The perfect itinerary for two weeks in Japan

Posted 13th Apr 2019
Your perfect 2 week itinerary for Japan, from ancient traditions to modern life

When offered a two month sabbatical from work, my husband and I jumped at the chance to head off exploring. Our trip started straight after Christmas, so what better way, we thought, than to kick it off with a spot of long-distance skiing and exploration of the many wonders of Japan. 

Below is our itinerary for 2 weeks in Japan, starting and finishing in Japan's bustling capital city, Tokyo.

Tokyo -> Niseko -> Kyoto -> Nara -> Koyasan -> Hakone -> Tokyo

 

Japan Itinerary

 

3 days skiing Niseko United

After flying into Tokyo, our first stop was Niseko, where we arrived to the famous Hokkaido weather; enormous snow drifts validating why we had come. Our base was My Ecolodge; an affordable option a short bus ride from the slopes (included in the lift pass), which also specialises in ‘Edu-Vacations’ outside of the winter months. 

If you’ve wondered whether it would be worth the journey to ski in Japan - go! The snow is incredible, light, fine, dry and arrives in droves. We were told that it’s all due to the weather system - volcanic Hokkaido is the first land mass that the Siberian winds hit as they come down from the north; having absorbed moisture from the sea along the way. Runs are graded as green, red or black and on the whole are slightly gentler (and significantly quieter) than their Alpine equivalent. Highlights for us were 'Stairway to Heaven', 'Snorkel' and 'Namara'. 

Views are unforgettable; and a stark contrast to Europe. You’re rewarded with expansive views across a snow-covered landscape, with a local volcano (Mt Yotei) rising dramatically ahead of you. For a pit-stop, Katsu curry after a morning carving up the slopes is a pleasure in itself. 

We were lucky enough to be there for New Year’s Eve, which meant night skiing on flood-lit slopes, a torch-lit descent, and sampling the first cask of sake (rice wine) and toshikoshi soba noodles - traditions to welcome in the new year. 

It’s said that Japan has more hot springs than anywhere else on earth, and these thermal spas make up an ancient tradition, synonymous with Japanese culture. Using the geothermal heat from the land, the waters reach over 40 degrees, and the experience is highly restorative. Generally onsen are single sex with compulsory nudity, and a row of stools to thoroughly wash at before you enter. There was definite uncertainty at first, not knowing the etiquette, but once in it’s incredibly peaceful and meditative.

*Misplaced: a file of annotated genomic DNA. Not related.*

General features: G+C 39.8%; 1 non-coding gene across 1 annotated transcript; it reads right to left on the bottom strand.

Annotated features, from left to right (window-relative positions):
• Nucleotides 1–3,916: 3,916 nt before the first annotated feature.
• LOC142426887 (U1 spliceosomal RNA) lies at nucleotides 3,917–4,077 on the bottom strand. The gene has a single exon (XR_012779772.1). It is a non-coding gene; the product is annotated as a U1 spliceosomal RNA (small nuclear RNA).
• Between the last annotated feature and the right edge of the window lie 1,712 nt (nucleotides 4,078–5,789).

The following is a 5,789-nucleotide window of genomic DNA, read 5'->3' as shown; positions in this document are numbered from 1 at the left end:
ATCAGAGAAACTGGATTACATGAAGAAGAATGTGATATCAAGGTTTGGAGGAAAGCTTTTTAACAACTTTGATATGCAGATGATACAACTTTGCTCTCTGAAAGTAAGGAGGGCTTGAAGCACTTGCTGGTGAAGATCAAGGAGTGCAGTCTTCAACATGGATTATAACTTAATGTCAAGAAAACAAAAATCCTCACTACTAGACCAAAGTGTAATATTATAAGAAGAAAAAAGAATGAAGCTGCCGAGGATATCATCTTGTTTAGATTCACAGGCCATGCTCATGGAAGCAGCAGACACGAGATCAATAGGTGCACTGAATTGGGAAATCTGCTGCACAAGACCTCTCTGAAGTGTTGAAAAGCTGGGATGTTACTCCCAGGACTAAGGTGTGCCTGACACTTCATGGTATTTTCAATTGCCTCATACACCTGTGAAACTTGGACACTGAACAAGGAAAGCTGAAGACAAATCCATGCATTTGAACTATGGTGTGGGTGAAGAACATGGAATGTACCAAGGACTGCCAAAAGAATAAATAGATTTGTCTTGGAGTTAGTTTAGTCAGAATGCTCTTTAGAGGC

History and Culture in Kyoto

From Niseko we flew back to Honshu, starting our sightseeing in Kyoto, and with a stay in a capsule hotel (The Prime Pod, sadly now closed, but there are many others to choose from). Capsule hotels launched in Osaka in the 70s to cater to businessmen, and while the concept isn’t much more than segregated dorm rooms, the added divides mean that they are enormously peaceful, quiet and private. I’d struggled with the 9 hour jet lag since arriving and this was the best night’s sleep I had!

Sightseeing started off with a visit to Kiyomizu-dera, a Buddhist temple built in 778 overlooking Kyoto, and a UNESCO world heritage site, its name meaning ‘pure water’. It was the last day of Japanese New Year and many visitors were receiving their fortunes for the year ahead. The buildings are impressive, set in beautiful grounds for wandering. From here we moved on to walk down Ishibei-koji (stopping for the most delicious steamed buns I’ve ever sampled) and through Gion, filled with attractive, traditional wooden buildings. 

Day two was spent in Arashiyama, home to the much-photographed and breathtaking Bamboo Grove. The grove has a real otherworldliness to it, as endless bamboo stalks soar above you, bathing the surroundings in an ethereal green/grey light. Next to the Bamboo Grove is the garden of Okochi Sanso, a quiet and immersive garden with views across Kyoto. 

Our final sight in Kyoto was Fushimi-Inari Taisha, a pilgrimage loop on a mountain shrine in southeast Kyoto. Inari is the Shinto god of rice, traditionally worshipped as the patron of business. The shrine is made up of thousands of persimmon shrine gates, with stone foxes scattered across the mountain, the ‘messenger’ of Inari. 

From Kyoto to Nara

From Kyoto we picked up a hire car to explore Nara and Koyasan. Nara is centred around a main park, and was the capital of Japan from 710 to 784. On arrival we wandered straight up to the park to meet the world’s friendliest deer. The deer have 'national treasure' status in Nara, seen as protectors of the city and the country. You can buy ‘deer biscuits’ for ¥150, which we couldn’t resist, and they were particularly friendly from this point!

The park itself is very pretty and would be stunning in the spring. In the middle is Todai-ji, a UNESCO temple complex with the Great Buddha Hall, housing an enormous bronze and gold Buddha statue known as Daibutsu. The statue is beautifully designed and enormous, at almost 15m tall, with nostrils 50cm wide!

We were pretty awe-struck by it all. 

A mountain-top Buddhist retreat in Koyasan